Be the Change – Abbie Ehorn Drumming Up Confidence In Music Students Of All Ages

Abbie Ehorn started her career as a primary school teacher at Evergreen Elementary School in Cottonwood, CA, and her passion for music leaked into every lesson. Her instinctive talent for blending music with classroom lessons earned Abbie the privilege of reviving the elementary school’s long-dormant music program. She eagerly launched into a vibrant career of “providing children with joyful musical experiences that make them feel successful.”

In 2002, Evergreen Union School District asked Abbie to expand her program to the junior high level. As she prepared for the transition, Abbie considered what would immediately appeal to older kids. “I wanted something that would easily engage and excite middle schoolers, especially boys,” she reflects. “I knew drumming was highly tactile, primal and fun. It’s something that anyone can do and make beautiful music together quickly.” Upon centering her music curriculum on drumming, Abbie noticed a marked difference in her students’ behavior and engagement, especially those with attention difficulties. “That led me to research the positive impacts of group drumming on adolescents,” Abbie says. “I studied with Christine Stevens, Barry Bittman and Kalani Das, and I started to recognize positive therapeutic outcomes created by group drumming.”

The Tehama County Department of Mental health approached Abbie in 2008 to ask for her help in developing a drumming curriculum for at-risk groups. By then, Abbie’s conviction about the value of drumming had deep roots in her research and personal experience. As she puts it, “most instruments require a lot of practice before you can produce any nice sounds. With drums, people can very quickly have the successful experience of creating beautiful music together.” Abbie trained the department’s clinicians to lead group drumming for youth empowerment courses, counseling programs and services for drug and alcohol addictions. Licensed marriage and family therapist Hillary Lindauer, the current executive director of Red Bluff’s Family Counseling Center, describes Abbie as “amazingly versatile in her ability to work with any age or ability group, from toddlers to senior citizens, from exuberant children to those in wheelchairs. She has a gift for putting people at ease, drawing them out and helping them find their own musical expression.”

Expanding her drum education services beyond the traditional classroom, Abbie began finding more ways to influence the community through teaching drumming. Through a Dignity Health grant and a partnership with the Family Counseling Center, Abbie began using drumming as a “tool for wellness.” She attests that drumming reduces stress while offering a creative outlet. She says, “like meditation gets people out of their heads, it’s a healthy activity, and anybody can do it, whether they’re two or 102 – and I have actually had a 102-year-old student!” Abbie currently contracts with CalVet to help dementia patients maintain both large and fine motor skills and build camaraderie. She has also worked with Healthy Steps in Chico to encourage cancer patients and their caregivers. “Basically,” Abbie says, “I love spreading the joy of music to people in need. That act of service brings me a lot of joy.”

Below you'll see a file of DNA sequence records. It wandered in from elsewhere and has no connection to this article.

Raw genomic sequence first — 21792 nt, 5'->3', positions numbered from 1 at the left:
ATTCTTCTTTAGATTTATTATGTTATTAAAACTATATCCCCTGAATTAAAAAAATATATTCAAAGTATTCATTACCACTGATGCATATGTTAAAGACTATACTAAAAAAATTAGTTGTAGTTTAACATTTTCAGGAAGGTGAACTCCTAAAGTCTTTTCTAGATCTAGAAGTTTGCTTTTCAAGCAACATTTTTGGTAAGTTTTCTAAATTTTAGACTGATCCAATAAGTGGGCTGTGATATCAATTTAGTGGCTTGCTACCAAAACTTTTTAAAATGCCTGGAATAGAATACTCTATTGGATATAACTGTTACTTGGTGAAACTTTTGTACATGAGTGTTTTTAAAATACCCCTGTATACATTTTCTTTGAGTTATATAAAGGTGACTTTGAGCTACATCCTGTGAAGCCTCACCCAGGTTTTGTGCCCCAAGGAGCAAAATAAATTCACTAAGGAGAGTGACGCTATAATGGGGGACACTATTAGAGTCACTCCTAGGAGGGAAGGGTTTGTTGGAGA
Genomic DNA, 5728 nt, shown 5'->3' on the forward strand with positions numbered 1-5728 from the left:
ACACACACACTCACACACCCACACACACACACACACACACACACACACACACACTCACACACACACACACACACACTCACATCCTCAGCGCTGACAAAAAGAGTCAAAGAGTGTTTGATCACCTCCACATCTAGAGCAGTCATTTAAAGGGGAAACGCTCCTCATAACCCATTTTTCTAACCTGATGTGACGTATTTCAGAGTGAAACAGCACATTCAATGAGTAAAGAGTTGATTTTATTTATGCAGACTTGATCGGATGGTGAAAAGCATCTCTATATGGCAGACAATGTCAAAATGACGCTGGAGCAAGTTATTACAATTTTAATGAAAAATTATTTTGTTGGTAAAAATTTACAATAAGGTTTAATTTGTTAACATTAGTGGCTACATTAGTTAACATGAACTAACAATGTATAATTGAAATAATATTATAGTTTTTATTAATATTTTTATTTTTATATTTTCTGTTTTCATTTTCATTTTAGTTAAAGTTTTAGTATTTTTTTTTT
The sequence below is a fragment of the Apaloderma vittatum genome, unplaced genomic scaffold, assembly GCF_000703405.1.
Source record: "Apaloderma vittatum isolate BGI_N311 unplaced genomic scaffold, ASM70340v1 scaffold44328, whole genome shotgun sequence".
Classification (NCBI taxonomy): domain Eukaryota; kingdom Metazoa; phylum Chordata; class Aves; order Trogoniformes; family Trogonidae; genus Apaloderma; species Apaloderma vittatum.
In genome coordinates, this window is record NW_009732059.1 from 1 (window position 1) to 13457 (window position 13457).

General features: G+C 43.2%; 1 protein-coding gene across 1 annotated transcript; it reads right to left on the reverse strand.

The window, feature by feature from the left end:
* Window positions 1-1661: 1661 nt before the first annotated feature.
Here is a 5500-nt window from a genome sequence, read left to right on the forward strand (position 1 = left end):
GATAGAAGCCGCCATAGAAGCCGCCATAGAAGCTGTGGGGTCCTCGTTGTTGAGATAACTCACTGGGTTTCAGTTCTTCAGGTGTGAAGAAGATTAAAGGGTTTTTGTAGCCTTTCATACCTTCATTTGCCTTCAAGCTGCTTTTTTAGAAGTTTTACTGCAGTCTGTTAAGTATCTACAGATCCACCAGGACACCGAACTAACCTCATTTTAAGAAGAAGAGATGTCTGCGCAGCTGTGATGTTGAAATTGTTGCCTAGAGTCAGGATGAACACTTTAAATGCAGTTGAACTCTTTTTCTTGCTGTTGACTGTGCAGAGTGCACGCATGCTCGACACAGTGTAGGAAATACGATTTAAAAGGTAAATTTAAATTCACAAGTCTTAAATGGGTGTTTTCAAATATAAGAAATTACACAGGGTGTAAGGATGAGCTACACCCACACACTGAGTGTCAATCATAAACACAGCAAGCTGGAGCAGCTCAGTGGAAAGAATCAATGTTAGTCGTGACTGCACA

Despite her many avenues of community outreach, Abbie has not lost her original passion to use drumming in shaping children’s educational experiences. Abbie works to unify Evergreen Elementary School’s 650 kids through a school theme song, songs that encourage treating each other kindly and music from a wide array of cultures. “Music is a great tool for peacemaking and helping each other,” Abbie explains. “Music is our common language; it helps build understanding in a time when we need a lot of tolerance.”

Abbie has passed her love for teaching to her daughter, who is currently earning a master’s degree in education. Her son is also pursuing public service. Her children and her husband of 26 years have supported Abbie as she has drummed her way through the community. Abbie cites Karen Hafenstein as her “biggest cheerleader,” a friend and mentor who encouraged Abbie to go into teaching. Karen describes Abbie as “one of the finest music teachers I have ever known” and celebrates how Abbie has “spread her passion to hundreds of children and many in the community.” Abbie, for her part, encourages all people to share their passions. “Everyone benefits from your gifts – especially you – when you share. Do what you’re good at and what gives you joy, because what brings you joy will bring joy to others.”

To benefit from Abbie’s community workshops which she offers several times throughout the year to adults or families for a minimal fee, subscribe to her newsletter via her website, No music experience required!

The mission of our Be the Change column is to feature community members from the North State who are actively making a difference in community life. If you would like to nominate someone who is making a difference, please write to

Jenna Christophersen
About Jenna Christophersen

Jenna Christophersen is a Chico native who loves her community and can never get quite enough of the arts. She supports fostering creativity in any venue, especially as a part of young people’s daily lives.


  1. Abbie is a joy to be around and a heart centred incredibly talented musician who truly inspires people to be the best they can be.

  2. Margaret and Bill Trapp says:

    Proud of you Abby! Margaret and Bill

  3. Claudia Hastings says:

    I especially love your use of the word “joy”, because that is actually how she lives her life.
    I have know her since she began teaching at Evergreen Elem. School. Abbie totally spreads joy in music and simply in being who she is.

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